News - Money -- the essential link

There's more to green than just the green

Homage was paid last week to golf's unique heritage at the Tour Championship at East Lake Golf Club, a museum to America's greatest amateur, Bobby Jones.
Funny, the top 29 money-winners competing for a $5 million purse at the home of a player who would never have considered accepting cash for a win. It wasn't done in those days.
Those days are gone.
For duffers, golf is mostly about getting outdoors and admiring the view. For the pros, golf is about money. And more money.
It's hardly golf's dirty little secret. Money was prominently on the lips of three of golf's greatest players as they accepted the inaugural Payne Stewart Award at East Lake last Wednesday. The award recognizes the player who best represents the high standards of the game's traditions. In a nutshell, that means playing by the rules — among them, penalizing yourself if, say, a sudden gust of wind should inadvertently move your ball.
The award was launched in the most prestigious way possible by bestowing it upon Byron Nelson, Arnold Palmer and Jack Nicklaus simultaneously (Nicklaus was absent, honoring a previous commitment). But on tape and in person, the message from Nelson, Palmer and Nicklaus was clear: Be good to the people who foot the bill. They meant the sponsors whose catered, air-conditioned tents block your view of the green. These companies are forking out larger and larger purses, thanks to Tiger Woods.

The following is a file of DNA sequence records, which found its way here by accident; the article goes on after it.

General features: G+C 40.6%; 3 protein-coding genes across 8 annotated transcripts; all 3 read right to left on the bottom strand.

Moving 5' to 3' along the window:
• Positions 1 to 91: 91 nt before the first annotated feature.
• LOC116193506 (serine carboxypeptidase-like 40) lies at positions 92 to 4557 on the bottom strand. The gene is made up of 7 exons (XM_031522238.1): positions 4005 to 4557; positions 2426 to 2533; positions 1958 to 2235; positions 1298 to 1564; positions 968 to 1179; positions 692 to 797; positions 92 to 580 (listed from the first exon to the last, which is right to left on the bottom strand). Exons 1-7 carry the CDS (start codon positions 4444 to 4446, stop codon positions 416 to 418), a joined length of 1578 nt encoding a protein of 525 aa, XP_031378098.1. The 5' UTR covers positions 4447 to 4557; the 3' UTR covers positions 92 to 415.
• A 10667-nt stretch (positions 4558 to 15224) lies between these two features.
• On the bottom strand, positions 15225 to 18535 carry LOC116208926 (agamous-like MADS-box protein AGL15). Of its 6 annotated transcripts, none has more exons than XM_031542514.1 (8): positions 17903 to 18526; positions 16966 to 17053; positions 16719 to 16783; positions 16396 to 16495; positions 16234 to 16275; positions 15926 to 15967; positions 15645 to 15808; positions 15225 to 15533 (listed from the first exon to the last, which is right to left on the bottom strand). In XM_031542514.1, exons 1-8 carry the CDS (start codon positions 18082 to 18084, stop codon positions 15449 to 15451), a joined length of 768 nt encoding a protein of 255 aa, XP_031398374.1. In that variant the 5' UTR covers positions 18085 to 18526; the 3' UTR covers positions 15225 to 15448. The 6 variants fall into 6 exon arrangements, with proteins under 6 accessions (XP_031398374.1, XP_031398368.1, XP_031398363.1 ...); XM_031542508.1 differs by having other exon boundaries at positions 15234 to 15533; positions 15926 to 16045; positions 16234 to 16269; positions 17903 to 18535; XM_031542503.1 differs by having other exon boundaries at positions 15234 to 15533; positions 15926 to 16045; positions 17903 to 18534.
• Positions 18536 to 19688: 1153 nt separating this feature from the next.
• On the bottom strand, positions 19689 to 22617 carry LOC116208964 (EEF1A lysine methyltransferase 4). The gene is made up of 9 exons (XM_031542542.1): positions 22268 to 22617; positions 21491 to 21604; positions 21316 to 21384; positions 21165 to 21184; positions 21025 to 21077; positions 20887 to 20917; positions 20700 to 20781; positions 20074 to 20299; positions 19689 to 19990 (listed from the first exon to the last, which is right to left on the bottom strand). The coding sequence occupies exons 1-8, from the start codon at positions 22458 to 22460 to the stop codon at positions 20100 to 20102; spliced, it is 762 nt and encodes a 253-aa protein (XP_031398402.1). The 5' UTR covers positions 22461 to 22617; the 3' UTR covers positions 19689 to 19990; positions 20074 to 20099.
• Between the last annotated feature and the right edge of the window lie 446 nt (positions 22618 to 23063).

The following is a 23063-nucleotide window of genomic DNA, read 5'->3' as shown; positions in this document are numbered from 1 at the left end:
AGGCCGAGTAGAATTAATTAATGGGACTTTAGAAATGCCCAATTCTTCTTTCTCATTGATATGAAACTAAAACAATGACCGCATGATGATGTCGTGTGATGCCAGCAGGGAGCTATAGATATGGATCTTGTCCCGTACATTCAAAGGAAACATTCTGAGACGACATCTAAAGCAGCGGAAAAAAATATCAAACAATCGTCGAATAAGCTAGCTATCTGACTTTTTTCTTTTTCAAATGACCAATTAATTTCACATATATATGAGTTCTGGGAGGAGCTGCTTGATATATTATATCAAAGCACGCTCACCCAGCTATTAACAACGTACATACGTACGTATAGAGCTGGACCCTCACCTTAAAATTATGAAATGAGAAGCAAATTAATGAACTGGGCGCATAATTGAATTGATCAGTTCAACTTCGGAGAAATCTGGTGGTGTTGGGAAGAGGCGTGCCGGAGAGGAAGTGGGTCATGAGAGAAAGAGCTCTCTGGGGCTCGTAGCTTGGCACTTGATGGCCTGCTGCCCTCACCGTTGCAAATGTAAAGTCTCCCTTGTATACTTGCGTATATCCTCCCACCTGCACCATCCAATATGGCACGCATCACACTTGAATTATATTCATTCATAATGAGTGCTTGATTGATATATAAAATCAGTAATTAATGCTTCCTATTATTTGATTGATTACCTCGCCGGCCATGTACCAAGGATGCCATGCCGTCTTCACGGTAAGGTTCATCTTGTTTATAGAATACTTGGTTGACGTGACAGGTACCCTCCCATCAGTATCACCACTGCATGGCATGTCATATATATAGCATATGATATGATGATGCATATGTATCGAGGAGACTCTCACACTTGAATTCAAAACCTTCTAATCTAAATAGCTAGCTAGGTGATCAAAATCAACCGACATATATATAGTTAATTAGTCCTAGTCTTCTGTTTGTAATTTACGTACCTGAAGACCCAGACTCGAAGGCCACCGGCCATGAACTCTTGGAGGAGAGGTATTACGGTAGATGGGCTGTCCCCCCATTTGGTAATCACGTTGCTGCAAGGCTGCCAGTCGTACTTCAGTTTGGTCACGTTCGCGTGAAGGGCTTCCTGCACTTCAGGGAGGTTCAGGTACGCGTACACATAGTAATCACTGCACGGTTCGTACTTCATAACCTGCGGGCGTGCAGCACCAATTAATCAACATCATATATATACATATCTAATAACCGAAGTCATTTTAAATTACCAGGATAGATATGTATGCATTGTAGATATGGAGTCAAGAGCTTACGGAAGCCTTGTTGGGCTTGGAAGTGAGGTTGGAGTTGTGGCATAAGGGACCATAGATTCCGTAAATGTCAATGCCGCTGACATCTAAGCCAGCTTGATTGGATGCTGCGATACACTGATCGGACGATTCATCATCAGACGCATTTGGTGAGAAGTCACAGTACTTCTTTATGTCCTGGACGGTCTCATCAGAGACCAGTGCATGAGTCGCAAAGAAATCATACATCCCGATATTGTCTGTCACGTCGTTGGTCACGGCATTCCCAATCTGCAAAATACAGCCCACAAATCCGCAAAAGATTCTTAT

The other players aren't jealous anymore. They were annoyed when the Tiger phenomenon began, but now they're so amazed by his feats, they'll bring him up in interviews even when they aren't asked. As Paul Azinger philosophized the other day, "I had hoped that I'd be considered the best player in the game. I thought I could be that good. Now there's no hope. It's less of a burden."
Says the young man who lifted that burden, "Even when I was a little boy playing junior golf I have always loved playing the hardest golf courses because I think that is when it is the most challenging. ... I like to go out there and grind away knowing that par is a good score."
Woods was nothing if not grinding away on Sunday, saving disastrous shots time and again. Alas, he didn't save enough of them; He finished second, worth $540,000.
"I worked my butt off just to give myself a chance. It wasn't pretty." Nevertheless, when asked to characterize his year, Woods offered, "Not bad."
He stands at $9,030,821 for the year. Next week, at Spain's Valderrama Golf Club, he can become the first player in the history of the game to win $10 million.
Should he thank the sponsors? Or should they thank him.
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